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February 18, 1953 - Image 4

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Michigan Daily, 1953-02-18

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THE MICHIGAN DAILY

WEDNESDAY, FEBRUARY 18, 1953

' ESQUIRE GAG?

t!-,j

K i

he 'Shame' of Our Colleges

I

By DONNA HENDLEMAN
Daily Associate Editor

ESQUIRE MAGAZINE, and Louis Brom-
field have collaborated to bring the
public a slick piece of sophistry in the
March issue's, "The Shame of Our Col-
leges." Taking a blast at the nation's in-
stitutions of higher learning, Bromfield says
he is deplored by the enormous number
of degrees being granted to uneducated per-
sons. He cites three conditions as the main
reasons for intellectual suffocation on the
nation's campuses: a failure to discipline
the nation's children, tolerance of subver-
sion in the schools, and a cultural emphasis
on the degree rather than on college edu-
cation.
Bromfield's basic complaint, the ignor-
ance of many college graduates, prob-
ably could be substantiated by a com-
prehensive poll. There' are thousands of
uneducated and unthinking people grad-
uated from colleges yearly. Numerous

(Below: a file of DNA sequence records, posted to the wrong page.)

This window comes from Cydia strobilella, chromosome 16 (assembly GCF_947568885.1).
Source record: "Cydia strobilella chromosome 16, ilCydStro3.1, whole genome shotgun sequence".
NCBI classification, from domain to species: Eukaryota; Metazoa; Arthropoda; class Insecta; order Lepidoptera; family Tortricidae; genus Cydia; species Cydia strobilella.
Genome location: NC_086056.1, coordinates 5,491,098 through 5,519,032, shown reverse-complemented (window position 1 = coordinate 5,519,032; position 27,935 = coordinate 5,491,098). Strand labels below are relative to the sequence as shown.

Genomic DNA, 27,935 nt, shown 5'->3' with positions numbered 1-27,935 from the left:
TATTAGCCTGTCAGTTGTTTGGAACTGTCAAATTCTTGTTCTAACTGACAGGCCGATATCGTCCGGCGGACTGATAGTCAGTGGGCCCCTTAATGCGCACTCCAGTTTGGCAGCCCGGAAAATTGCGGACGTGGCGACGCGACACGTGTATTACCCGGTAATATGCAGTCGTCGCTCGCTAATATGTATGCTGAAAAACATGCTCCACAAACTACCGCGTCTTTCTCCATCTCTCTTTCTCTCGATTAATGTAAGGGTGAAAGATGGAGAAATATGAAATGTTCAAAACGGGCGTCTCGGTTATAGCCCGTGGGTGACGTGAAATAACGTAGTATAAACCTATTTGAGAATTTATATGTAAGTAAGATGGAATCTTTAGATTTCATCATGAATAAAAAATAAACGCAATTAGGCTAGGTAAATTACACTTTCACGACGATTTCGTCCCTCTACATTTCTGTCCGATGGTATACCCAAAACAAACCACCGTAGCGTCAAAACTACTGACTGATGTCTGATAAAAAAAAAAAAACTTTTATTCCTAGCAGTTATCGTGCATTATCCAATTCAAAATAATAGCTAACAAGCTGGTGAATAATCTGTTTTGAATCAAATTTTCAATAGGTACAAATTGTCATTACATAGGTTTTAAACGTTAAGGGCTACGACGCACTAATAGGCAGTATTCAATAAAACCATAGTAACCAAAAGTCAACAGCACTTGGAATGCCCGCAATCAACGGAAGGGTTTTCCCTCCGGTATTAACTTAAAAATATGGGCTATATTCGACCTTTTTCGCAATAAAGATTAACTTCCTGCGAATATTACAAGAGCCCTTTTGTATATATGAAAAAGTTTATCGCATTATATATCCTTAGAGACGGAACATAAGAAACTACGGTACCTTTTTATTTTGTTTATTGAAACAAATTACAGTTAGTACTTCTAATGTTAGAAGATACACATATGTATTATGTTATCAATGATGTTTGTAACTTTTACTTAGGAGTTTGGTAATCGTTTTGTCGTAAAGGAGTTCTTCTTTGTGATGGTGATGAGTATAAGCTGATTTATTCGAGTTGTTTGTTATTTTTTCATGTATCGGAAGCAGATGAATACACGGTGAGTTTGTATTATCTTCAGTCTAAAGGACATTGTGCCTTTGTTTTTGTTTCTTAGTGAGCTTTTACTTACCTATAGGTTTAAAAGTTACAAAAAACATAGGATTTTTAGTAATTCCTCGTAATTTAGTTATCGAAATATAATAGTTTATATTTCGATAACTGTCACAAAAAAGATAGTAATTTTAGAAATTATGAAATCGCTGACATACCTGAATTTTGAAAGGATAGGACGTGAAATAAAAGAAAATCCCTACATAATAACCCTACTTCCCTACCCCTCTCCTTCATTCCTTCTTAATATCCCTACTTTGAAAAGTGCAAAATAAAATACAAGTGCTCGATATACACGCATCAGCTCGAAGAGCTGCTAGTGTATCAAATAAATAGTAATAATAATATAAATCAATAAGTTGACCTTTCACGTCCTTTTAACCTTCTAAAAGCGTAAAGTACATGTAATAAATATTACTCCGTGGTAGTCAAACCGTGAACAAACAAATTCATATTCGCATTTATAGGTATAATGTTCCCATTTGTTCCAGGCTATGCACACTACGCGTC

students, driven by a cultural approbation
of the college graduate, do concentrate all
their efforts on obtaining a degree, and
it is singularly easy, even in a University
with the stature of Michigan, to play
through four years of classes and emerge
at the end of the alloted time with noth-
ing more to show than a leather-bound
scrap of paper.
If Bromfield had centered his complaint
around this argument, he might have pre-
sented some valid criticism of American ed-
ucation. But, two-thirds of his article was
concerned with his other two suppositions,
both of which appear to show the effects of
the currently popular pastime of blaming
our cultural ills on "subversion" and/or mo-
dern education.
A lack of discipline, he charges, without
which education is impossible, begins in the
anarchic American home, and is insidious-
ly encouraged through the medium of mo-
dern education. The author's criticism of
progressive education, which centers around
this lack of classical "discipline," is not
grounded in a substantial understanding of
the meaning of current educational thought.
He admits this himself when, after defin-
ing his idea of progressive education, he im-
mediately states that his'interpretation may
or may not do justice to the full extent and
purpose of John Dewey's educational theory.
"Progressive education means," he sup-
poses, "that the child should do as he
pleases, study what he pleases, when it
pleases him, learn everything through
experience, with an absolute minimum of
precept or discipline." Conveniently ab-
sent from Bromfield's notion is any men-
tion of the teacher's role in the modern
school. This is one of direction and sug-
gestion, and when properly carried out,
provides neither anarchy, laisses faire
nor a lack of discipline In the classroom.
Seeing modern schools as havens of anti-
intellectualism, the author would have it
that children must be "provided with the
means by which to live, both in a material-
istic and in a cultural sense, to (have) cre-
ated in them an interest in everything, to
have encouraged and sparked their enthu-